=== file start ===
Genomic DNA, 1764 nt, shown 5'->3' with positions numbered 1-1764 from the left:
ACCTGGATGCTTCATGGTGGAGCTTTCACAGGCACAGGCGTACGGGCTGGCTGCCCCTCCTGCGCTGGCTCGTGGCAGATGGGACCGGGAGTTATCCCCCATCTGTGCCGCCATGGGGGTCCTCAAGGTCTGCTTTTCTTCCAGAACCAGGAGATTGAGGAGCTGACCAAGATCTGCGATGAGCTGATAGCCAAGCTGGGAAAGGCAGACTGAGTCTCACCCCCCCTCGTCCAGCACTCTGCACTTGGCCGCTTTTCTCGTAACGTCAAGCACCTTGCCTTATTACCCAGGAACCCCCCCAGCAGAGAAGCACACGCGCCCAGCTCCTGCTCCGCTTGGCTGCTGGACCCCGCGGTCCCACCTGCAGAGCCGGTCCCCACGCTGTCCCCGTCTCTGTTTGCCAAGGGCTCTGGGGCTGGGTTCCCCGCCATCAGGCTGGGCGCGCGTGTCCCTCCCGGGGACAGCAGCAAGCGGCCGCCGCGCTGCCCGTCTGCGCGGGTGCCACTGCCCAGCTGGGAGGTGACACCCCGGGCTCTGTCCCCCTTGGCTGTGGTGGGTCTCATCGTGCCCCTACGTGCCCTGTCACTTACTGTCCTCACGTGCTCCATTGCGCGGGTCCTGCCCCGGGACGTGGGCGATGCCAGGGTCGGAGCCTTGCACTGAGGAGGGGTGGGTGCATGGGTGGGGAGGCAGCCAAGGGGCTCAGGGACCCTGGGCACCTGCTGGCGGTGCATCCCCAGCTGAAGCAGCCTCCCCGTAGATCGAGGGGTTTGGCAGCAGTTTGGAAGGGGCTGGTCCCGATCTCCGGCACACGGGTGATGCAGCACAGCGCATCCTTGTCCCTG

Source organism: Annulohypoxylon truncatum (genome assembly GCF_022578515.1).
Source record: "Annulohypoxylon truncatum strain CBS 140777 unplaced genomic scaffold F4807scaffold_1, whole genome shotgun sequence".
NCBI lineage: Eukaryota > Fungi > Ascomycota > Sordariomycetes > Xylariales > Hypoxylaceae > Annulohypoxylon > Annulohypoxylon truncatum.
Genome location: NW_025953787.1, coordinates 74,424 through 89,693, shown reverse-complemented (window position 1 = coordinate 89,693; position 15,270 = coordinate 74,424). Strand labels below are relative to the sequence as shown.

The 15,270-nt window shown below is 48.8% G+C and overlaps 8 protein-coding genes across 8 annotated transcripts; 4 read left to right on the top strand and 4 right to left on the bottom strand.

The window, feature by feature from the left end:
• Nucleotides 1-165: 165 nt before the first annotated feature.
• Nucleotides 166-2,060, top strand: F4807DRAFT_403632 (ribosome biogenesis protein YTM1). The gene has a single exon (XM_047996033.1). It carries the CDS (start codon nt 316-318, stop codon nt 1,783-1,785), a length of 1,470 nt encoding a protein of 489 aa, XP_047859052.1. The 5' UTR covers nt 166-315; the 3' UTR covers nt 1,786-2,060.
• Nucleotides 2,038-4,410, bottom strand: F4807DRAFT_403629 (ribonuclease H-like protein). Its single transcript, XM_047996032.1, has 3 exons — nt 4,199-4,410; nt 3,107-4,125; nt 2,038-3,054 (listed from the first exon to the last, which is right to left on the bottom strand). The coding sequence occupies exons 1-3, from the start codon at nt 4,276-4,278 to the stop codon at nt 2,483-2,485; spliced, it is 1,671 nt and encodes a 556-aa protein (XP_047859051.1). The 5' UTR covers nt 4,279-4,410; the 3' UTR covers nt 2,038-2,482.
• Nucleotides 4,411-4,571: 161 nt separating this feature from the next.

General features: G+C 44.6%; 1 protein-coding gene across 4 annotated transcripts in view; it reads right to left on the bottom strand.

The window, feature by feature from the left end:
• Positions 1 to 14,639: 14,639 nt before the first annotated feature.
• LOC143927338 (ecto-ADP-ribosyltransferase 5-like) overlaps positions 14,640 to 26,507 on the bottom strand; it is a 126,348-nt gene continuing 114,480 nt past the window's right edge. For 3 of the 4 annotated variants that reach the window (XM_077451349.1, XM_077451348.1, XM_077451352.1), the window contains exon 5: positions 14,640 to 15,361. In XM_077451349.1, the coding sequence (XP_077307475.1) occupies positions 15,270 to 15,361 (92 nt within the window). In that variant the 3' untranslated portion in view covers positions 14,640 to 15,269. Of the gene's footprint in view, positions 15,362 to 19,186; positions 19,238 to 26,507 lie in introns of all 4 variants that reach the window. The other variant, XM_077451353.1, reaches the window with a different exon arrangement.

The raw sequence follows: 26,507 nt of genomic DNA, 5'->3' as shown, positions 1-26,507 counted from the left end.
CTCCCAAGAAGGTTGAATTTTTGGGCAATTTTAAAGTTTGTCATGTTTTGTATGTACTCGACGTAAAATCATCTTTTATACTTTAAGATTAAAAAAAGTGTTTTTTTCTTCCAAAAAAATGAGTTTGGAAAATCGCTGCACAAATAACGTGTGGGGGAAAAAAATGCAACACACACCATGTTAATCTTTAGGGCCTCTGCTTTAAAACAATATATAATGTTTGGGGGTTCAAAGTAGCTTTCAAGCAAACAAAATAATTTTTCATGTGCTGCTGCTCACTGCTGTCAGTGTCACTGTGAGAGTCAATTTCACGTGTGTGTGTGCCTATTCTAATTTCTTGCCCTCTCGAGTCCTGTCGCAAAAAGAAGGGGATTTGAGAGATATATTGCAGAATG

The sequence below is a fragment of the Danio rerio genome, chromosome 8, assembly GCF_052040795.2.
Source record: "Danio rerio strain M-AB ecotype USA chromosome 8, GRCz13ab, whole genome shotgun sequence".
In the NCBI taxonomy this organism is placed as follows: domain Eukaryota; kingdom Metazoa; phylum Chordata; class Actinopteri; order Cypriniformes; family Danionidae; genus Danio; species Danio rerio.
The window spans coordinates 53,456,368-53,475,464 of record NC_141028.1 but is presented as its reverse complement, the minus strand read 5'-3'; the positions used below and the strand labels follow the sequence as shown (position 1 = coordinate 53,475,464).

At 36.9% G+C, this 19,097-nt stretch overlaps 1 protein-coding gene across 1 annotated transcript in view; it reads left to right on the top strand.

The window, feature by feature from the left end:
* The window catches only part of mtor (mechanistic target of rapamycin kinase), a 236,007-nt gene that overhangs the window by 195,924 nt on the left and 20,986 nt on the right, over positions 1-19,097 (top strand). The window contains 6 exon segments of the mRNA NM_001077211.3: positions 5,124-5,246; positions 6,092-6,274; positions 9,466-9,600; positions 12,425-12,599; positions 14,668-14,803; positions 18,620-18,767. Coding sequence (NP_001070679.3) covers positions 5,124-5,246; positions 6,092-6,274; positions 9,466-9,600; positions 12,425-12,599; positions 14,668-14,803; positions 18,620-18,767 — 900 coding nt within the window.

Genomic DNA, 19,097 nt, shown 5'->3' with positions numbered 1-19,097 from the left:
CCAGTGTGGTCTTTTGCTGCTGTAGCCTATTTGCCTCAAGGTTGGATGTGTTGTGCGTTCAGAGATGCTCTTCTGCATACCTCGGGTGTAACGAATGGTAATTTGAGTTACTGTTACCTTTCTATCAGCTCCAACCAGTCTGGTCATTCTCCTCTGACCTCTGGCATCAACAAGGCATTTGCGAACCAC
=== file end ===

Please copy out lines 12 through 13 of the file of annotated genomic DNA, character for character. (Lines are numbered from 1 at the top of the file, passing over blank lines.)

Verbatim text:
• Nucleotides 4,411-4,571: 161 nt separating this feature from the next.

General features: G+C 44.6%; 1 protein-coding gene across 4 annotated transcripts in view; it reads right to left on the bottom strand.